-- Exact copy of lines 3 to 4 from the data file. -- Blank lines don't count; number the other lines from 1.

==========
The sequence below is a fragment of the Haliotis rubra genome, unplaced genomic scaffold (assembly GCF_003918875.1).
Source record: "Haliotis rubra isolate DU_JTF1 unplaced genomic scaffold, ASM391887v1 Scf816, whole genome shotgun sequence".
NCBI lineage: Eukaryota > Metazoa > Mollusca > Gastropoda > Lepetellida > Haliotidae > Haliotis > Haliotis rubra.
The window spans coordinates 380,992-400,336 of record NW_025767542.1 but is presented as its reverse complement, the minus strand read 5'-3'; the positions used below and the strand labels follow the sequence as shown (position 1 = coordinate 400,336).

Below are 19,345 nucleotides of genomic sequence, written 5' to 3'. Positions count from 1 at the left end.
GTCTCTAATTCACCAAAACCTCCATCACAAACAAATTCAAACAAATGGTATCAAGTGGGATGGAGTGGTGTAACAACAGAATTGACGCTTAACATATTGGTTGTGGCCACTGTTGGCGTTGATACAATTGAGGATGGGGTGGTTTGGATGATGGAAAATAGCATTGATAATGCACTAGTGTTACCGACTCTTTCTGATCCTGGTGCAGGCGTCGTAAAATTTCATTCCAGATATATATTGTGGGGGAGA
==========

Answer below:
NCBI lineage: Eukaryota > Metazoa > Mollusca > Gastropoda > Lepetellida > Haliotidae > Haliotis > Haliotis rubra.
The window spans coordinates 380,992-400,336 of record NW_025767542.1 but is presented as its reverse complement, the minus strand read 5'-3'; the positions used below and the strand labels follow the sequence as shown (position 1 = coordinate 400,336).